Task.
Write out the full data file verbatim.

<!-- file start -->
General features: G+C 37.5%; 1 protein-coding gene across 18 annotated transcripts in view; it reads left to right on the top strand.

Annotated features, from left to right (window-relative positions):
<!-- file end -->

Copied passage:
General features: G+C 37.5%; 1 protein-coding gene across 18 annotated transcripts in view; it reads left to right on the top strand.

Annotated features, from left to right (window-relative positions):